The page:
'His shadow 'twixt me and the sun ... let it pass!
'My hate yet may find him!'
-----------------------She murmur'd, 'Alas!
'These words, at least, spare me the pain of reply.
'Enough, Duc de Luvois! farewell. I shall try
'To forget every word I have heard, every sight
'That has grieved and appall'd me in this wretched night
'Which must witness our final farewell. May you, Duke,
'Never know greater cause your own heart to rebuke
'Than mine thus to wrong and afflict you have had!
-----'Stay, Lucile, stay!' . . . he groan'd
, ------------------. . . 'I am mad,
'Brutalised, blind with pain! I know not what I said.
'I meant it not. But' (he moan'd, drooping his head)
'I suffer, and pain is perchance all unjust;
''Tis the worm trodden down that yet stings in the dust.
'Forgive me! I - have I so wrong'd you, Lucile?
'I. . . have I . . . forgive me, forgive me!'
'Only sad, very sad to the soul,' she said, 'far,
'Far too sad for resentment.'
----------------------------'Yet stand as you are
'One moment,' he murmur'd. ' I think, could I gaze
'Thus awhile on your face, the old innocent days
'Would come back upon me, and this scorching heart
'Free itself in hot tears. Do not, do not depart
'Thus, Lucile! stay one moment. I know why you shrink,
'Why you shudder; I read in your face what you think.
'Do not speak to me of it. And yet, if you will,
'Whatever you say, my own lips shall be still.
'Do not fear I should justify aught I have done.
'I feel I have sinn'd. Yet this night you have won
'A great battle from me. Teach, O teach me to bear
'The defeat I have merited ! Teach my despair
'Some retributive penance to purge this foul past
'And work out life's penal redemption at last!
-------'Could I help you,' she murmur'd, 'my heart
'Would bless heaven indeed if before we thus part
'I could rescue from out the wild work of this night
'One holier memory, one gleam of light
'Out of this hour of darkness! But what can I say?
'This deep sense of pity seems utterless!'
'I have suffer'd,' he answer'd, 'but yet do not think
'That, whatever my fate, I have shrunk, or do shrink.
'When the peasant, at nightfall, regaining the door
'Of his hut, finds the tempest hath been there before;
'That the thunder hath wasted the harvest he sow'd,
'And the lightning to ashes consumed his abode;
'The wild fact to his senses one moment may seem
'Like a haggard, confused, and unnatural dream:
'The vast night is sombre all round him; the earth
'Smoulders lurid and angry; he stands on his hearth
'And looks round for the welcome of old, and the place
'Where his wife used to sit with the smile on her face;
'A heap of red ashes lies strewn on the heath.
'But in darkness of night, and with silence of death,
'He sits down, and already reflects on the morrow.
'So I, in the night of my life, with my sorrow!
'Ah ! but henceforth in vain shall I till that wild field.
'It is blasted : no harvest these furrows will yield.
'True! my life hath brought forth only evil, and there
'The wild wind hath planted the wild weed: yet ere
'You exclaim, " Fling the weed to the flames," think again
'Why the field is so barren. With all other men
'First love, though it perish from life, only goes
'Like the primrose that falls to make way for the rose.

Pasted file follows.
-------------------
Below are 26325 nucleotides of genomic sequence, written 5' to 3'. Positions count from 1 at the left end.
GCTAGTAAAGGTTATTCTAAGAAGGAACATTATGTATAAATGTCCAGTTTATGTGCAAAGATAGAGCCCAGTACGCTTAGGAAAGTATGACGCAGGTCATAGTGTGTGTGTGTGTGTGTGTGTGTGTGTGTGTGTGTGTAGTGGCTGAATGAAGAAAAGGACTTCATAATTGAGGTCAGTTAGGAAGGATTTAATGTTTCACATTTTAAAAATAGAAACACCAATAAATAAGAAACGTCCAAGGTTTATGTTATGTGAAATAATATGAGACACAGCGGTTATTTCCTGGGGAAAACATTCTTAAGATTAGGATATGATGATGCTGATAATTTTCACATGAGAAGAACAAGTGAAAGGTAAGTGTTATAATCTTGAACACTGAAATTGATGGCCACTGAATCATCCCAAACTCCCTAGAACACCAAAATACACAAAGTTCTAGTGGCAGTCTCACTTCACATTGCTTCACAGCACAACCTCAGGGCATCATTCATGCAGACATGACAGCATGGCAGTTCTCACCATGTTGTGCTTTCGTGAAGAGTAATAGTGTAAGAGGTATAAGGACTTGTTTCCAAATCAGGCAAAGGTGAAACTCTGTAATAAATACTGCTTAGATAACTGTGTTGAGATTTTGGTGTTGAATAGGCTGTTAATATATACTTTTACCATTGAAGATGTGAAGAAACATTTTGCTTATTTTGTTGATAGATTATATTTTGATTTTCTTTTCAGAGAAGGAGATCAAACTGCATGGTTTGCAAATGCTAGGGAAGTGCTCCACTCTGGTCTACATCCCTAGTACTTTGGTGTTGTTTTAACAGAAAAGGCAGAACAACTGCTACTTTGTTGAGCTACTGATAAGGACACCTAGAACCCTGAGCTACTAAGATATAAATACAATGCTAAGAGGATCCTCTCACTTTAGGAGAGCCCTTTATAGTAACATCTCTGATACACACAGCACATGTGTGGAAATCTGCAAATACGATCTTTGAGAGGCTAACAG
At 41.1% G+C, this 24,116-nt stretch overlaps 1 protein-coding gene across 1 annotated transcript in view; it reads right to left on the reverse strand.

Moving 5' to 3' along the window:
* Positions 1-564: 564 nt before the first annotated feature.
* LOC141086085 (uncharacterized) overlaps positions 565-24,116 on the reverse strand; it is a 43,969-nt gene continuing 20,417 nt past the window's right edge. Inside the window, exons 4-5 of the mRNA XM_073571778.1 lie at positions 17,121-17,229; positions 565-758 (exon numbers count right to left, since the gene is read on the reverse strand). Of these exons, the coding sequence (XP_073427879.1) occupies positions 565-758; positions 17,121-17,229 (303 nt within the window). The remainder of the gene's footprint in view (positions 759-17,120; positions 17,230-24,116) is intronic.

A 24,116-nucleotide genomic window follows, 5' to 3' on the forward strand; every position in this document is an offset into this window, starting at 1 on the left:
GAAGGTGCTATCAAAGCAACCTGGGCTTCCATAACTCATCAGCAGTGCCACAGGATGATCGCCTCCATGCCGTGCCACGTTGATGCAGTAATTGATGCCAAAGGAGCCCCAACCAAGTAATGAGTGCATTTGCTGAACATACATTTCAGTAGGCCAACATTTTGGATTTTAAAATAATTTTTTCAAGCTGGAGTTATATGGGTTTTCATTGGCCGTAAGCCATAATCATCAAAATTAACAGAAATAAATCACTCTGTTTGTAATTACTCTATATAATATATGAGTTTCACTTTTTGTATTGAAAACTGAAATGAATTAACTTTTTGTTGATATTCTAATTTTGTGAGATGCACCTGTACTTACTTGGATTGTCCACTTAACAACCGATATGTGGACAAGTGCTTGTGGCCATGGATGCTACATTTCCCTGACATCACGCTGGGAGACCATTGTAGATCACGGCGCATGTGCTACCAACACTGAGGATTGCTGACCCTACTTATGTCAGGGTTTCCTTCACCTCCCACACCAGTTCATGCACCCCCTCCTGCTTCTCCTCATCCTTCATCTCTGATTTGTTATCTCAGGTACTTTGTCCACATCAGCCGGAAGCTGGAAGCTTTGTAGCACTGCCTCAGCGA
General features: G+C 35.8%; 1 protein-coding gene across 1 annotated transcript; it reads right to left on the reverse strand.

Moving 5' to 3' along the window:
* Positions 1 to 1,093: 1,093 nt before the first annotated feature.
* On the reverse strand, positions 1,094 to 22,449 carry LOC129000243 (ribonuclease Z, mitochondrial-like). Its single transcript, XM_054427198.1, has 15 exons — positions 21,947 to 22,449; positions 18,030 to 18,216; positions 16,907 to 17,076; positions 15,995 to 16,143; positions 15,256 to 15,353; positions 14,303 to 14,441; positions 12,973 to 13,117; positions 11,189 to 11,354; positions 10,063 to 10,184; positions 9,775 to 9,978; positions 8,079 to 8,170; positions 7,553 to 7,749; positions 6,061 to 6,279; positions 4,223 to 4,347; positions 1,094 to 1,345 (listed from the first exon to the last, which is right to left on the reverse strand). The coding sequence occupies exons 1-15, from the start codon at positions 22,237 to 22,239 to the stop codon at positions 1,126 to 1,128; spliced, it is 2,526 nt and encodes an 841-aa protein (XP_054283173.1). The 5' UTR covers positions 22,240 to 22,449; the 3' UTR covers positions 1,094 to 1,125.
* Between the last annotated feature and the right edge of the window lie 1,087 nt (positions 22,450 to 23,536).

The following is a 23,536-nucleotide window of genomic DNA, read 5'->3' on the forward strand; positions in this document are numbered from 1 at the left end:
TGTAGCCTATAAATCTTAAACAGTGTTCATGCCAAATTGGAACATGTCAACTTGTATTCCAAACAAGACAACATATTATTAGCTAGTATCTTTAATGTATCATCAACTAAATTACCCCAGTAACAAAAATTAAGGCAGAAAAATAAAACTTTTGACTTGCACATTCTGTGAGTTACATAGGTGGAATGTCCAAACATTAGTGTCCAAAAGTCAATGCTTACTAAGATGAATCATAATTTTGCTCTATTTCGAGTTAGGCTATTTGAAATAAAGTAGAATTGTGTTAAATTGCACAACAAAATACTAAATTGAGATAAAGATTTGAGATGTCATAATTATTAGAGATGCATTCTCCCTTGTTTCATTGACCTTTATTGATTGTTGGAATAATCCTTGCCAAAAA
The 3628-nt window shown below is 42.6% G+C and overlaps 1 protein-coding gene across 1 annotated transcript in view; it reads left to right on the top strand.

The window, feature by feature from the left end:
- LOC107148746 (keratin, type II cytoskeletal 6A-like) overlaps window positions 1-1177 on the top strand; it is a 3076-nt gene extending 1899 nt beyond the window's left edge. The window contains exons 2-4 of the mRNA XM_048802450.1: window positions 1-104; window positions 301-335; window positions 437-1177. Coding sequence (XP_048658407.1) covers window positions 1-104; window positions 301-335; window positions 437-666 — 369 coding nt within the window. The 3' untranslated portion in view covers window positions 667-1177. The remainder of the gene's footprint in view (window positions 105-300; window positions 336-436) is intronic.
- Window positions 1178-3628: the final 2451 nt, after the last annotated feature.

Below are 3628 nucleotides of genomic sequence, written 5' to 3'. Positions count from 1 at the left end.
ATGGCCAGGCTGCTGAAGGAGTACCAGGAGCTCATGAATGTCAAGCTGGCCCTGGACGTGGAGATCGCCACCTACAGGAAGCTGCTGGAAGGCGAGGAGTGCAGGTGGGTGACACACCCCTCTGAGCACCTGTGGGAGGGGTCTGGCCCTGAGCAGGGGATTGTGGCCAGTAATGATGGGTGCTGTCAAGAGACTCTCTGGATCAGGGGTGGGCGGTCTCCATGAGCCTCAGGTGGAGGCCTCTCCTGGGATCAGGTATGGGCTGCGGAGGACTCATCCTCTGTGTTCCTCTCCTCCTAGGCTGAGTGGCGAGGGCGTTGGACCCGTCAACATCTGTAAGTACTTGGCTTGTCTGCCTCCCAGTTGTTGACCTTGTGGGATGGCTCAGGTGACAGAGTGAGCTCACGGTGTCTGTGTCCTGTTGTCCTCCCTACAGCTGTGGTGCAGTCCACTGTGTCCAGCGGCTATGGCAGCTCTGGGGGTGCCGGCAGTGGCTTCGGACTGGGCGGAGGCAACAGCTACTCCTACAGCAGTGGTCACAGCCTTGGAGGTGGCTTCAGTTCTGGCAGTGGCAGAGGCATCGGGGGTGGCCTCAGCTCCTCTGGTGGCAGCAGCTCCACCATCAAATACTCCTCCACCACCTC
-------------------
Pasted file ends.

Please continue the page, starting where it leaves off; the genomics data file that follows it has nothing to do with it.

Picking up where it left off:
'For a man, at least most men, may love on through life:
'Love in fame ; love in knowledge; in work : earth is rife
'With labour, and therefore with love, for a man.
'If one love fails, another succeeds, and the plan
'Of man's life includes love in all objects! But I?
'All such loves from my life through its whole destiny
'Fate excluded. The love that I gave you, alas!
'Was the sole love that life gave to me. Let that pass!
'It pensh'd, and all perish'd with it. Ambition?
'Wealth left nothing to add to my social condition.
'Fame ? But fame in itself presupposes some great
'Field wherein to pursue and attain it. The State?
'I, to cringe to an upstart ? The Camp ? I, to draw
'From its sheath the old sword of the Dukes of Luvois
'To defend usurpation ? Books, then ? Science, Art?
'But, alas! I was fashion'd for action: my heart,
'Wither'd thing though it be, I should hardly compress
''Twixt the leaves of a treatise on Statics: life's stress
'Needs scope, not contraction! what rests? to wear out
'At some dark northern court an existence, no doubt,
'In wretched and paltry intrigues for a cause
'As hopeless as is my own life! By the laws
'Of a fate I can neither control nor dispute,
'I am what I am!'
----------------For a while she was mute.
Then she answer'd, ' We are our own fates. Our own deeds
'Are our doomsmen. Man's life was made not for men's creeds,
'But men's actions. And, Duc de Luvois, I might say
'That all life attests, that "the will makes the way."
'I might say, in a world full of lips that lack bread
'And of souls that lack light, there are mouths to be fed,
'There are wounds to be heal'd, there is work to be done,
'And life can withhold love and duty from none.
'Is the land of our birth less the land of our birth,
'Or its claim the less strong, or its cause the less worth
'Our upholding, because the white lily no more
'Is as sacred as all that it bloom'd for of yore?
'Yet be that as it may be; I cannot perchance
'Judge this matter. I am but a woman, and France
'Has for me simpler duties. Large hope, though, Eug�ne
'De Luvois, should be yours. There is purpose in pain,
'Otherwise it were devilish. I trust in my soul
'That the great master hand which sweeps over the whole
'Of this deep harp of life, if at moments it stretch
'To shrill tension some one wailing nerve, means to fetch
'Its response the truest, most stringent, and smart,
'Its pathos the purest, from out the wrung heart,
'Whose faculties, flaccid it may be, if less
'Sharply strung, sharply smitten, had fail'd to express
'Just the one note the great final harmony needs.
'And what best proves there's life in a heart? - that it bleeds!